Review: Kingdom of Cinders

Kingdom of Cinders is a "Cinderella" retelling from Deborah Grace White's Kingdom Tales which had been on my reading list for a while. I read the first book in this series but wasn't as impressed with it as her original fantasy books including the Vazula Chronicles and the Kyona Legacy. I have been thoroughly enjoying her newer fairy tale series, The Singer Tales, which incorporates even more original lore into these beloved tales. While this book does focus a lot on the popular fairy tale, there are some key differences that make it unique. For instance, it takes place in a kingdom where magic is illegal with a protagonist who must hide her powers from the crown. I couldn't help noticing how similar these elements were to my own original princess trilogy which also includes a "Cinderella" retelling, but I will try to leave any personal bias out of this review.


Penny never asked to be born with magic, nor did she want it. In fact, she was so ashamed of her powers that she hid them from both her parents until their dying days. Unfortunately, that left her stuck with a wicked stepmother and two selfish stepsisters (one more so than the other) with no way out of her miserable life. When her stepmother sends her on a delivery to the castle with her father's death still fresh on her mind, Penny accidentally catches the eye of Prince Rian, who was already skeptical of the kingdom's unjust policies toward people with magic. Though Penny tries to make herself as scarce as possible, the prince is taken with her and seeks her out to deliver the payment for her task. It doesn't help that a fellow enchantress named Lady Amaranthe who knew about Penny's powers is determined to bring the two together. As a result of their unlikely friendship, Penny agrees to attend Prince Rian's series of betrothal balls where his parents are determined to find him a wife. She continues to carefully hide her powers for fear of the danger they could bring to them both.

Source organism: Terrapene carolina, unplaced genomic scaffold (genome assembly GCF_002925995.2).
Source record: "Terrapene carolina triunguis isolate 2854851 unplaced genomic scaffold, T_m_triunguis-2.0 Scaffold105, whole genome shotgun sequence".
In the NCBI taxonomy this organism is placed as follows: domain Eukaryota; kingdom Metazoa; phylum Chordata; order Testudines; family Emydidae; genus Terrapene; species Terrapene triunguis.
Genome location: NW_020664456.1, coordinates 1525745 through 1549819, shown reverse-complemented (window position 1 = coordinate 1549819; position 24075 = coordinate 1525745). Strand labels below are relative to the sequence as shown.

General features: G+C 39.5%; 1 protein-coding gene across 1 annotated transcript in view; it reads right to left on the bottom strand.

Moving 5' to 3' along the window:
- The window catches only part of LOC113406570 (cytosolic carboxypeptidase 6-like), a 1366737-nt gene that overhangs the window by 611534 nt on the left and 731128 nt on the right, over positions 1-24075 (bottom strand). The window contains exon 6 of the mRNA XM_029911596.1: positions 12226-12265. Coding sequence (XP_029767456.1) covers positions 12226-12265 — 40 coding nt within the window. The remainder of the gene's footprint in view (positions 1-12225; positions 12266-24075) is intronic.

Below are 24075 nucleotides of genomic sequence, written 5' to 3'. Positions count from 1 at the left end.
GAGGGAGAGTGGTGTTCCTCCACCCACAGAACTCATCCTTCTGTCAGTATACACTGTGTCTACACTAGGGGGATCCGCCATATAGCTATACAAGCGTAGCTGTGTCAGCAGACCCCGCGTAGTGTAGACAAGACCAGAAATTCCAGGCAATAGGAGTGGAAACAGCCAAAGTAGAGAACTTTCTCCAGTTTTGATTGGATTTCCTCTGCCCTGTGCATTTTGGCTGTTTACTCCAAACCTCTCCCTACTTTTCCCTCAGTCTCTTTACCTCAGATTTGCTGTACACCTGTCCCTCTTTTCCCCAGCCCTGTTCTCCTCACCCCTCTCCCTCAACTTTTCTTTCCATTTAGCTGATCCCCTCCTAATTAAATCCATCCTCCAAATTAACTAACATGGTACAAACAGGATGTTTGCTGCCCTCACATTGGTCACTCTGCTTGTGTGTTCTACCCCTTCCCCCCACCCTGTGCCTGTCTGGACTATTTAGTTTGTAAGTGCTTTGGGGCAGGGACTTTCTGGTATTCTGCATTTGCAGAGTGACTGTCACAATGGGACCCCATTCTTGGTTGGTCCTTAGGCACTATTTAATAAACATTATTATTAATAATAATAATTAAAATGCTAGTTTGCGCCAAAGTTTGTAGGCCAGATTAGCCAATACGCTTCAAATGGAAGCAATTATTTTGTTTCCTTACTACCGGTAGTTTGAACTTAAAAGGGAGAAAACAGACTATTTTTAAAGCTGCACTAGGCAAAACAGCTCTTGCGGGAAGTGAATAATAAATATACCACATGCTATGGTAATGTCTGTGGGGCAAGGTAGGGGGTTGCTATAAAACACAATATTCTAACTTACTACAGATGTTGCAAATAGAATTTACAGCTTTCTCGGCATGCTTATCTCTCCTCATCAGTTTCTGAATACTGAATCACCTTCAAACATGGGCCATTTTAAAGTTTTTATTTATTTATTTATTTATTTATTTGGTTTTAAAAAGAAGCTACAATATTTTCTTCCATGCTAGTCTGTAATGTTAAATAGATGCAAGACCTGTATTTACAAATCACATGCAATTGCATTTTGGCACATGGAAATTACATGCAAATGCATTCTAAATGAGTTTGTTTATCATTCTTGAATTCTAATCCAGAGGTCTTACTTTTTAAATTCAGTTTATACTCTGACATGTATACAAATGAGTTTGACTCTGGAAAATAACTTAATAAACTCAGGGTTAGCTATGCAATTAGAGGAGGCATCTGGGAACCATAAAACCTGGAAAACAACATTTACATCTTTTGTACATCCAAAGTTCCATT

As far as adaptations go, I appreciate that Deborah incorporated more elements of the Brothers Grimm version of the fairy tale than the more popular Perrault version such as holding multiple balls and picking up lentils as one of her tasks. Lady Amaranthe serves the role of the Fairy Godmother effectively with her ability to alter appearances and give Penny a suitable look for the ball. She also serves as Penny's mentor by helping her to hone her magic. The original elements of the book are woven masterfully into the story. The reason the "Cinderella" fairy tale is so popular is that it shows that any girl can be a princess, even the most unlikely of commoners. Here, not only is marrying Penny a challenge for Rian because of her social standing, but also because of her powers, which are enough to have her arrested on principle. Like Deborah's other books, this story incorporates dragon lore by portraying a dragon who talks to Penny about her magic in her dreams. It was a clever way to tie this story into her other books as well as a nice treat for those of us who have read some of them already.

One of the most important elements for any "Cinderella" retelling is the love story, which I think was handled well here. With chapters from both Penny and Rian's perspectives, we get a good understanding of both their fears and desires. Rian fell for her a little quickly, but that's normal in these types of stories. Penny's magic served as the biggest obstacle in their relationship, which provided just the right amount of drama for a story that has been told so many times. The surprise twist at the end that I didn't see coming at all sealed the deal for this book not being just another trite "Cinderella" retelling. Though the "magic ban" trope has been done in the past, it worked well in terms of adding new life to an old story. I also liked that Penny's magic gave her a connection to a dragon that tied her tale into the larger overarching fantasy universe of Deborah Grace White's books.

While it isn't one of the best books Deborah Grace White has ever written, Kingdom of Cinders holds its ground as an original "Cinderella" retelling full of magic, intrigue, and surprises. It presents a new interpretation of a familiar character who has more magic than she knows what to do with. Elements like the unfair treatment of magic users, a more proactive fairy godmother, and a nicer stepsister breathe new life into this classic story. If you are looking for a "Cinderella" retelling that has just enough original aspects to make it feel new again, this is a good option. If you are a fan of princesses and fantasy and are looking for something more original, I strongly recommend checking out Deborah's other series including The Vazula Chronicles, The Kyona Legacy/Chronicles, and The Singer Tales.

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